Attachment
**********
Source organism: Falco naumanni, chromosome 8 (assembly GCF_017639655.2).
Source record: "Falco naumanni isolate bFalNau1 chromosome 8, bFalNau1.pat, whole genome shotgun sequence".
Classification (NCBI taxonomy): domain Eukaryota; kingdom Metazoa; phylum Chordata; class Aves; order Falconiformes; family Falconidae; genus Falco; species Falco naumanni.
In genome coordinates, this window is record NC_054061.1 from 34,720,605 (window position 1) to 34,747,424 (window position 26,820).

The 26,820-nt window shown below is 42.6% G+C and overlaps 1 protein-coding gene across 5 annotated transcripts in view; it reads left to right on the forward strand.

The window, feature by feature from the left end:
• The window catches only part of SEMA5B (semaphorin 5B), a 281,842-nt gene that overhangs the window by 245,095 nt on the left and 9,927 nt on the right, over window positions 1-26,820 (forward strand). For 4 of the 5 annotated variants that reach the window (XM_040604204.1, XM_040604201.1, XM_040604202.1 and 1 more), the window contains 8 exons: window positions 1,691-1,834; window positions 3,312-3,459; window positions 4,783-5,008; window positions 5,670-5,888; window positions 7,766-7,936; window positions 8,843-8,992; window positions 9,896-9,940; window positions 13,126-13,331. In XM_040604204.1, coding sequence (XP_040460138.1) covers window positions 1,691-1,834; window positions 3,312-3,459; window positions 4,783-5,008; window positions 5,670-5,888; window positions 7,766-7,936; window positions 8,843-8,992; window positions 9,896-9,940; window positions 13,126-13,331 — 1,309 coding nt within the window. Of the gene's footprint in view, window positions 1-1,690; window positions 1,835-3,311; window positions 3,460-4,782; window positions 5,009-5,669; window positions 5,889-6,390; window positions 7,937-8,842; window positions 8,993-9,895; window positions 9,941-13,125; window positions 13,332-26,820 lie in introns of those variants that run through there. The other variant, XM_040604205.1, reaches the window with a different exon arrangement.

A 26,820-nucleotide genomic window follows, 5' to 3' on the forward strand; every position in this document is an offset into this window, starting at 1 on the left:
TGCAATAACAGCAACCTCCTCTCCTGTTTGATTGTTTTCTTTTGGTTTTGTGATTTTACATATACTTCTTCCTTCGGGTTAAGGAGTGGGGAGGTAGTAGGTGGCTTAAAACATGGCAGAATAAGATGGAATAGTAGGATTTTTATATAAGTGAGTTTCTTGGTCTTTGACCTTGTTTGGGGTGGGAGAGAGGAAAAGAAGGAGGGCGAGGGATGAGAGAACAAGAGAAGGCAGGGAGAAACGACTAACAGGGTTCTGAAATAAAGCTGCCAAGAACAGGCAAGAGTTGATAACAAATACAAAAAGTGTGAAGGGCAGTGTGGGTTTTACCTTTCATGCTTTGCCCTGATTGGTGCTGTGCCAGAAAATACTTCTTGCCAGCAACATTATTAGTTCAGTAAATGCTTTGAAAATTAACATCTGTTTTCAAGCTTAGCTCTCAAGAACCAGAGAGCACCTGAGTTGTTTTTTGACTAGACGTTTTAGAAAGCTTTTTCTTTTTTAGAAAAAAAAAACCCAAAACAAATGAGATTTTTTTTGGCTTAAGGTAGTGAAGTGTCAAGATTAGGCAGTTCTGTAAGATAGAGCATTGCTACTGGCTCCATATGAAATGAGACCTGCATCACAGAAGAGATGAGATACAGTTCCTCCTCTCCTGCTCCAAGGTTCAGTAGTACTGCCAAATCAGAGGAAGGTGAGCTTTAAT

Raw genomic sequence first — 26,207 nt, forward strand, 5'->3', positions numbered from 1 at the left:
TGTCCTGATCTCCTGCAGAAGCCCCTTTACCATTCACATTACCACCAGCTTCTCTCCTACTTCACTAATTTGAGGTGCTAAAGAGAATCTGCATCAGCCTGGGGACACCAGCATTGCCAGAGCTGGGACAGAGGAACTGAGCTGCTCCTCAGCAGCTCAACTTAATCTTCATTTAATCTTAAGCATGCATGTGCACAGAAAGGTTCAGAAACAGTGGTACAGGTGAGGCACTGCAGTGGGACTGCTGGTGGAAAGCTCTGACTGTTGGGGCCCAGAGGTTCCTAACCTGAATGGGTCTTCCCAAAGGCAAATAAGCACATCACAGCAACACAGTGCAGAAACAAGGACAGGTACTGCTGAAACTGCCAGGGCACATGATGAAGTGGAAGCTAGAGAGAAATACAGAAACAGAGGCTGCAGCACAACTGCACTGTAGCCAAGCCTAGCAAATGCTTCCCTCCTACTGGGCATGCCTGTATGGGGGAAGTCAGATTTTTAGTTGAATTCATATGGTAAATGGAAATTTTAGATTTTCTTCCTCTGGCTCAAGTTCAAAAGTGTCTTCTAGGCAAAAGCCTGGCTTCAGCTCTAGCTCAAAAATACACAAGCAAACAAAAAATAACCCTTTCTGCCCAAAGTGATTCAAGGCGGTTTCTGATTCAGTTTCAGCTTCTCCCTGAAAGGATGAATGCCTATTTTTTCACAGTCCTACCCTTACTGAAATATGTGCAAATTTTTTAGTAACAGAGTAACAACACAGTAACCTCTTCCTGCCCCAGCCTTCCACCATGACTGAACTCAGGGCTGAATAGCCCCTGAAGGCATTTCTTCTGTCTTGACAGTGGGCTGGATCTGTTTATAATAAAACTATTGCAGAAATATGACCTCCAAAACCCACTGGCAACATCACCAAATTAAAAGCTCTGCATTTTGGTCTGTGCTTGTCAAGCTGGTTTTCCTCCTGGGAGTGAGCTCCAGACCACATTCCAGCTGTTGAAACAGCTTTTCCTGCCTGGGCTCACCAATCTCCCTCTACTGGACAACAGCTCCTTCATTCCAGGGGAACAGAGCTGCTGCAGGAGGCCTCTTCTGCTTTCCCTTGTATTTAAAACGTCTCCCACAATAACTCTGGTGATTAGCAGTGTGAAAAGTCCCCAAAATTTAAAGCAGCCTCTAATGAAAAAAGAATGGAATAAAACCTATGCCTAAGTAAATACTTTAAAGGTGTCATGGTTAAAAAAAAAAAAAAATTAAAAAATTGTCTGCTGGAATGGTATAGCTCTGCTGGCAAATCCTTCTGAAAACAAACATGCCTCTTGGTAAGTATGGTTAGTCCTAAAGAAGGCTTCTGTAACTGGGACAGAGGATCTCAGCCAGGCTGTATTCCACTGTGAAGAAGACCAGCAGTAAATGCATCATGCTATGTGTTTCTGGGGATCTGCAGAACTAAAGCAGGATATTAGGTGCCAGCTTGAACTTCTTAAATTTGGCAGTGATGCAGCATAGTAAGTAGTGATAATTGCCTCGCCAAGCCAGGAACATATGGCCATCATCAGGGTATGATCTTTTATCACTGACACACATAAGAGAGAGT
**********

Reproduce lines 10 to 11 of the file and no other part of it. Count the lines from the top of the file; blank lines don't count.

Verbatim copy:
Raw genomic sequence first — 26,207 nt, forward strand, 5'->3', positions numbered from 1 at the left:
TGTCCTGATCTCCTGCAGAAGCCCCTTTACCATTCACATTACCACCAGCTTCTCTCCTACTTCACTAATTTGAGGTGCTAAAGAGAATCTGCATCAGCCTGGGGACACCAGCATTGCCAGAGCTGGGACAGAGGAACTGAGCTGCTCCTCAGCAGCTCAACTTAATCTTCATTTAATCTTAAGCATGCATGTGCACAGAAAGGTTCAGAAACAGTGGTACAGGTGAGGCACTGCAGTGGGACTGCTGGTGGAAAGCTCTGACTGTTGGGGCCCAGAGGTTCCTAACCTGAATGGGTCTTCCCAAAGGCAAATAAGCACATCACAGCAACACAGTGCAGAAACAAGGACAGGTACTGCTGAAACTGCCAGGGCACATGATGAAGTGGAAGCTAGAGAGAAATACAGAAACAGAGGCTGCAGCACAACTGCACTGTAGCCAAGCCTAGCAAATGCTTCCCTCCTACTGGGCATGCCTGTATGGGGGAAGTCAGATTTTTAGTTGAATTCATATGGTAAATGGAAATTTTAGATTTTCTTCCTCTGGCTCAAGTTCAAAAGTGTCTTCTAGGCAAAAGCCTGGCTTCAGCTCTAGCTCAAAAATACACAAGCAAACAAAAAATAACCCTTTCTGCCCAAAGTGATTCAAGGCGGTTTCTGATTCAGTTTCAGCTTCTCCCTGAAAGGATGAATGCCTATTTTTTCACAGTCCTACCCTTACTGAAATATGTGCAAATTTTTTAGTAACAGAGTAACAACACAGTAACCTCTTCCTGCCCCAGCCTTCCACCATGACTGAACTCAGGGCTGAATAGCCCCTGAAGGCATTTCTTCTGTCTTGACAGTGGGCTGGATCTGTTTATAATAAAACTATTGCAGAAATATGACCTCCAAAACCCACTGGCAACATCACCAAATTAAAAGCTCTGCATTTTGGTCTGTGCTTGTCAAGCTGGTTTTCCTCCTGGGAGTGAGCTCCAGACCACATTCCAGCTGTTGAAACAGCTTTTCCTGCCTGGGCTCACCAATCTCCCTCTACTGGACAACAGCTCCTTCATTCCAGGGGAACAGAGCTGCTGCAGGAGGCCTCTTCTGCTTTCCCTTGTATTTAAAACGTCTCCCACAATAACTCTGGTGATTAGCAGTGTGAAAAGTCCCCAAAATTTAAAGCAGCCTCTAATGAAAAAAGAATGGAATAAAACCTATGCCTAAGTAAATACTTTAAAGGTGTCATGGTTAAAAAAAAAAAAAAATTAAAAAATTGTCTGCTGGAATGGTATAGCTCTGCTGGCAAATCCTTCTGAAAACAAACATGCCTCTTGGTAAGTATGGTTAGTCCTAAAGAAGGCTTCTGTAACTGGGACAGAGGATCTCAGCCAGGCTGTATTCCACTGTGAAGAAGACCAGCAGTAAATGCATCATGCTATGTGTTTCTGGGGATCTGCAGAACTAAAGCAGGATATTAGGTGCCAGCTTGAACTTCTTAAATTTGGCAGTGATGCAGCATAGTAAGTAGTGATAATTGCCTCGCCAAGCCAGGAACATATGGCCATCATCAGGGTATGATCTTTTATCACTGACACACATAAGAGAGAGT